A hundred years ago, I was in charge of writing and producing teaser commercials to let the public know that Seinfeld would soon be airing on the FOX network.
There was just one catch:
We couldn’t use the Seinfeld logo, the likeness, the music, or the footage.
Not until the date the license became active, anyway. But that would mean that we couldn’t promote it ahead of time—and that’s a problem when you need to get people excited.
So what’s a girl to do when she needs to promote something she can’t talk about?
She stops thinking about promoting Seinfeld, and starts thinking about promoting the things that Seinfeld stood for. (If you’re thinking it was a show about nothing, you’re wrong—it called out and questioned many, many cultural norms.)
I did this in the form of riddles and clues and inside jokes that only Seinfeld fans would understand, of course, each of which would air in 15-second clips that would pop up on the screen in between commercials to the tune of “Gold Digger” (which had nothing to do with anything except for the fact that it was 2006 and I knew people would start singing along as soon as the clips came on). As a result, we turned what would normally be an advertisement into a game—an early version of gamifying, if you will, before gamifying became a thing.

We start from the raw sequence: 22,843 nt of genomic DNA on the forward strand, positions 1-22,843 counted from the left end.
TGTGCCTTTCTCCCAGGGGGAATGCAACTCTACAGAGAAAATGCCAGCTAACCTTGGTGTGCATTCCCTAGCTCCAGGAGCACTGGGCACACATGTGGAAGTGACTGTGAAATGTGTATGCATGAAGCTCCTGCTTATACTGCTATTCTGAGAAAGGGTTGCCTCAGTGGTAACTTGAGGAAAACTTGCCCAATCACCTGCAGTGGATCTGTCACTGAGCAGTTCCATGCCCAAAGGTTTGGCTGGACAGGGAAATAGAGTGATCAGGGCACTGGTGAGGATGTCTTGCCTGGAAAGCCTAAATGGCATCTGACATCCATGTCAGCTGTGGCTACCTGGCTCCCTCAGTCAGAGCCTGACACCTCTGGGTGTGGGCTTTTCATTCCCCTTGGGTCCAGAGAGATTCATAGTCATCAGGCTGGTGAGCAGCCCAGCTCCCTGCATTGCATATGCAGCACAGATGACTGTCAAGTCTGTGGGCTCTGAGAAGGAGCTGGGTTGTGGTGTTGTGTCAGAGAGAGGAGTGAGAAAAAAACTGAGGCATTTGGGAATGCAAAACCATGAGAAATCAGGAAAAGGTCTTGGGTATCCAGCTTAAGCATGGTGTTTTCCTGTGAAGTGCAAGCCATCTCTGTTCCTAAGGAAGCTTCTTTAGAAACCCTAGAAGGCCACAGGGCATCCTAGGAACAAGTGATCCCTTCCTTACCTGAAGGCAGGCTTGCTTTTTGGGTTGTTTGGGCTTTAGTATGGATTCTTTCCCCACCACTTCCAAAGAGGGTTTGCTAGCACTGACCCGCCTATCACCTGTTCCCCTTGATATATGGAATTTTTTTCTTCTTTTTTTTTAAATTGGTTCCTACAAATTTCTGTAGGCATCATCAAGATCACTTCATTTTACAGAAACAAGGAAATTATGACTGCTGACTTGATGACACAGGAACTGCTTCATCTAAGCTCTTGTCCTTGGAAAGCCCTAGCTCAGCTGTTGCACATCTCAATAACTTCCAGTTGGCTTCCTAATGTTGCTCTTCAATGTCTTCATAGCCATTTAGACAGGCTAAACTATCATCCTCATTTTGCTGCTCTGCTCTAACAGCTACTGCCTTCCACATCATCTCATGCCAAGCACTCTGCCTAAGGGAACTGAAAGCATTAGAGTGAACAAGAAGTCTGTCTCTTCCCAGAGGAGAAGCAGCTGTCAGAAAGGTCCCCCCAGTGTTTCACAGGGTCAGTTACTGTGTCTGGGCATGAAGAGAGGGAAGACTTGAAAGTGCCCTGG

Because no matter what you’re selling, your only job is to get someone excited about it.
It’s far too easy to get bogged down by all of the minutia of the standard practices and the do’s and don’ts and the webinars and the sales copy and the price points and all of the other things that are making you run SCREAMING from talking to anyone about your thing.
But you don’t need a degree in marketing; what you need is enthusiasm.
The best marketing never feels like marketing—and the best way to promote yourself?
Is by promoting what you stand for.